There but for the grace of god go we, Marianne and Johan express to each other after the dinner party, trying even harder to convince themselves and each other. But small truths start to creep to the surface. Johan is an associate professor and asks a colleague for her opinion of poems he has written. She asks why he did not ask his wife to critique them, and he is forced to consider the answer. Marianne is an attorney specializing in family law, and when a prospective client tells her about the numbness of her marriage the camera swings to capture Marianne’s troubled expression, as if hidden feelings have just exploded into her consciousness.
The relationship reaches a crossroads in the third of the film’s six segments, entitled “Paula,” in which Johan informs Marianne that he is leaving her for the titular woman. It presents a tricky challenge for the actors, who are not made to scream at each other in predictable fashion but rather undergo a nuanced process of emotions. At times the shock is so severe that all Marianne can do is revert to old patterns, discussing trivialities like who will pick up the dry cleaning in between fits of anger and despair.
It only gets better from there. What is most remarkable about Scenes from a Marriage is how Johan and Marianne develop as individuals and consequently as a couple. In the second half, the carefully preserved pleasantness of their union has disintegrated into raw nerves, bitter grievances, individual liberation, and finally a deeper understanding of themselves and each other, expressed in lengthy duologues that hurtle messily through feelings so intense the characters can scarcely withstand them. Marianne and Johan have spent so long keeping up appearances that the sudden glare of looking inward is blinding. We’re witnessing the growing pains of nascent self-revelation.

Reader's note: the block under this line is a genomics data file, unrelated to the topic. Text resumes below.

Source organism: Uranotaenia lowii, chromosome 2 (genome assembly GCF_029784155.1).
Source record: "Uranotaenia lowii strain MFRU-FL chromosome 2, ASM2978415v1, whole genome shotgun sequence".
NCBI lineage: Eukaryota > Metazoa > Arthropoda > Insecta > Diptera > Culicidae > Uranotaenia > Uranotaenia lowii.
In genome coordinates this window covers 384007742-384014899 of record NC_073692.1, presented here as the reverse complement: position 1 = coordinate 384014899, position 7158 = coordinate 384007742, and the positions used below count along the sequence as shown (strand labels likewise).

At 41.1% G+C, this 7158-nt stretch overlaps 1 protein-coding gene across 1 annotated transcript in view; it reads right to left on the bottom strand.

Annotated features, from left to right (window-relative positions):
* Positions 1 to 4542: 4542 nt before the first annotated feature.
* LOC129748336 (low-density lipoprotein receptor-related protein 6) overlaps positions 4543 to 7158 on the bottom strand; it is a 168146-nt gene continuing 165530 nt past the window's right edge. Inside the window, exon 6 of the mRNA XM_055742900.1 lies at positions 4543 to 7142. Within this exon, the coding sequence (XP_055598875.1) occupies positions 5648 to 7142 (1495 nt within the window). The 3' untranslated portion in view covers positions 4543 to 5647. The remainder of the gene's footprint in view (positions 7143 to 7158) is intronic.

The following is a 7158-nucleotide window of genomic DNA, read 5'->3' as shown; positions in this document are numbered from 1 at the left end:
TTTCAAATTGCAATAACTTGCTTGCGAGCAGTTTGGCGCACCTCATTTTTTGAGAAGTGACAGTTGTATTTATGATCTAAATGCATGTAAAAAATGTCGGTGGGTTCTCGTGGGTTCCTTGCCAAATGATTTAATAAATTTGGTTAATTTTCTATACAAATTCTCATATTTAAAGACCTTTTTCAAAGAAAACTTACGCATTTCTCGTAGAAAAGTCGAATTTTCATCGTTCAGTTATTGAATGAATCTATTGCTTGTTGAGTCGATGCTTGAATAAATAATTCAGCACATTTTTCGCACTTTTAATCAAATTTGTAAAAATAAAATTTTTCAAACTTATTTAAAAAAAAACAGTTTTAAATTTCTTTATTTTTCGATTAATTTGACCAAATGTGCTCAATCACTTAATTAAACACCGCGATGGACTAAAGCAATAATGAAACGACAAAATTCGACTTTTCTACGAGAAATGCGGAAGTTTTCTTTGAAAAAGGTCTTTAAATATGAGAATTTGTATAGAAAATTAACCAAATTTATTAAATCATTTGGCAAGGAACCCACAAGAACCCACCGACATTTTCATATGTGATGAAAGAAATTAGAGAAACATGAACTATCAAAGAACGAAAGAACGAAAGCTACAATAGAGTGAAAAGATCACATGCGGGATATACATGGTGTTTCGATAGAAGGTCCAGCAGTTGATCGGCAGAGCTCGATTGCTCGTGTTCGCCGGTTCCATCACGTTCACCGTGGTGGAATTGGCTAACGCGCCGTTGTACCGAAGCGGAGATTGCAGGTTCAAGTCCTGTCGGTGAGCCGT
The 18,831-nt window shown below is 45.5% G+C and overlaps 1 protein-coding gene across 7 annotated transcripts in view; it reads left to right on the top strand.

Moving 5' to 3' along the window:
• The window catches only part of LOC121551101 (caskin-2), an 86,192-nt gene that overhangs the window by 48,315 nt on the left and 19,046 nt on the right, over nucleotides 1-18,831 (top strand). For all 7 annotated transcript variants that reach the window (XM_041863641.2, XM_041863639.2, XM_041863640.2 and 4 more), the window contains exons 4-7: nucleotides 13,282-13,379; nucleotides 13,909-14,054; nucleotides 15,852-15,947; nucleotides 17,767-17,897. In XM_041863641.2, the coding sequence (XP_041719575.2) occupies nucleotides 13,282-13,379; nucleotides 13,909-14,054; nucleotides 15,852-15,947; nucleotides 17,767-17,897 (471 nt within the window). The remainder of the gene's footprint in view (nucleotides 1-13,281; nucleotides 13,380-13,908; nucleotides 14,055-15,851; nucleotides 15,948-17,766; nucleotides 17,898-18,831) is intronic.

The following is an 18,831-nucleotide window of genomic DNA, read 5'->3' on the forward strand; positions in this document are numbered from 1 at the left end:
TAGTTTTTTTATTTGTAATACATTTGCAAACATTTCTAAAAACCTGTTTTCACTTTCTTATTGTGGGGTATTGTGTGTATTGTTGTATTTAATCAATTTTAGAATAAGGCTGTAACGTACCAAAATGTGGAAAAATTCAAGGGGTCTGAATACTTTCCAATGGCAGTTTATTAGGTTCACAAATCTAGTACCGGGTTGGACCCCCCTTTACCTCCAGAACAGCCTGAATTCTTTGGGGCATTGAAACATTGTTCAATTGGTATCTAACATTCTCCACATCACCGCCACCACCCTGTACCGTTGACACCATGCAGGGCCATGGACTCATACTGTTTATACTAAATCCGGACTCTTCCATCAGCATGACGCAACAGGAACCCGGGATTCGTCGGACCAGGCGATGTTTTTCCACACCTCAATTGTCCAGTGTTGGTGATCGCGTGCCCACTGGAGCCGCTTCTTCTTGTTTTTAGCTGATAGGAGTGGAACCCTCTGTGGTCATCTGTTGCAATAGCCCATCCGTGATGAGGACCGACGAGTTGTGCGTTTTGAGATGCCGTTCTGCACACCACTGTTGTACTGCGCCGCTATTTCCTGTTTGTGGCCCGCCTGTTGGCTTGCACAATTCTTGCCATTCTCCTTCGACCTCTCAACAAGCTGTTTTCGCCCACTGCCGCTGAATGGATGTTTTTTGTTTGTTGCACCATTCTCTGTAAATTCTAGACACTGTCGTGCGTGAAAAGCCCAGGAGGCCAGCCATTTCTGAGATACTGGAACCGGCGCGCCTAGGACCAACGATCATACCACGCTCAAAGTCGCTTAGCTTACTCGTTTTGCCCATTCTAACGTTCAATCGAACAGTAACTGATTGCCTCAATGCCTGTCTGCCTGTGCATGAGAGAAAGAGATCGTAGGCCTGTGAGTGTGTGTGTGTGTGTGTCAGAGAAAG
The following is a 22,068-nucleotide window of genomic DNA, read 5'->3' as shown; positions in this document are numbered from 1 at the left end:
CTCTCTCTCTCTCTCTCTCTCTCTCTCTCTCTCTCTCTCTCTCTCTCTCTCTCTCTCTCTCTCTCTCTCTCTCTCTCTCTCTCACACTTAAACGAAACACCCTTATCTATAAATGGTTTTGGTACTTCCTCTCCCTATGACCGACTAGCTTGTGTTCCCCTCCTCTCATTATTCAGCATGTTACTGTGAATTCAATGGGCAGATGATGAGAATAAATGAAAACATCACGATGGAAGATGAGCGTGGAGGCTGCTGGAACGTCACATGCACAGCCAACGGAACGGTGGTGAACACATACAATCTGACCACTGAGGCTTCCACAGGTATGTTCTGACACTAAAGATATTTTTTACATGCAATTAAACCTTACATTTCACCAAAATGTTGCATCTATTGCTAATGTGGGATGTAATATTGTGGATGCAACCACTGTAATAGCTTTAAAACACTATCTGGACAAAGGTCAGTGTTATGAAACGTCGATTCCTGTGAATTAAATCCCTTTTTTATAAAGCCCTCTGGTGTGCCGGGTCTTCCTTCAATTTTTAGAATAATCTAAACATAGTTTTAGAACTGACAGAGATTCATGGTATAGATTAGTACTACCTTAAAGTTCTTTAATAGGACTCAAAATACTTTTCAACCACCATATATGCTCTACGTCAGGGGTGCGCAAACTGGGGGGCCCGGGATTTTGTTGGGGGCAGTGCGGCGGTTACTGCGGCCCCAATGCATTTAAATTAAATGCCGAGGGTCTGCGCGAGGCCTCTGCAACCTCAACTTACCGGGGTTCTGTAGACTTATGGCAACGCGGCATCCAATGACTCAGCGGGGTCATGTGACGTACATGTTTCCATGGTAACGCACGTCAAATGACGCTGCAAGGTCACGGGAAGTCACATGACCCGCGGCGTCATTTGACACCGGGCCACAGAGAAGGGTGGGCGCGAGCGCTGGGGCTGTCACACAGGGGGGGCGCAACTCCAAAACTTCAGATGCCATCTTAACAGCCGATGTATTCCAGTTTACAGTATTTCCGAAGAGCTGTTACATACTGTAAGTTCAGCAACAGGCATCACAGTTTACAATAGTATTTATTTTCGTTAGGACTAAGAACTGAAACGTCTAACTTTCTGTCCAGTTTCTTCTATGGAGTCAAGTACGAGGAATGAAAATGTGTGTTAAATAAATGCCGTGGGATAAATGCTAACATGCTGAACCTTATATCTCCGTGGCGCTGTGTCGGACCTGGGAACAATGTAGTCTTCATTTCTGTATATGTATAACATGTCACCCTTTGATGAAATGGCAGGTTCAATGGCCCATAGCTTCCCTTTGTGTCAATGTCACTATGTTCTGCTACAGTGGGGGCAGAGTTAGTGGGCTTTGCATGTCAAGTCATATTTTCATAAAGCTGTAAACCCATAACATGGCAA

Enough can’t be said about the performances of Ullman and Josephson, and yet where do I begin? They are as crucial to the film’s success as Bergman’s direction and screenplay, because there’s nothing between us and them, no exertions of style, photography, or music, and through treacherous emotional waters they never hit a false note.
They battle, they make love, they commiserate, they cause each other pain. Whether Marianne and Johan end up together in a conventional sense is irrelevant. They are connected by a bond much deeper than a marriage contract, and more lasting. The very last line of the film is just right. It’s one of the film’s simplest pieces of dialogue and would not be so profound were it not for all that came before. What a remarkable romance this is, with as clear an idea of love as I’ve encountered in the medium of fiction.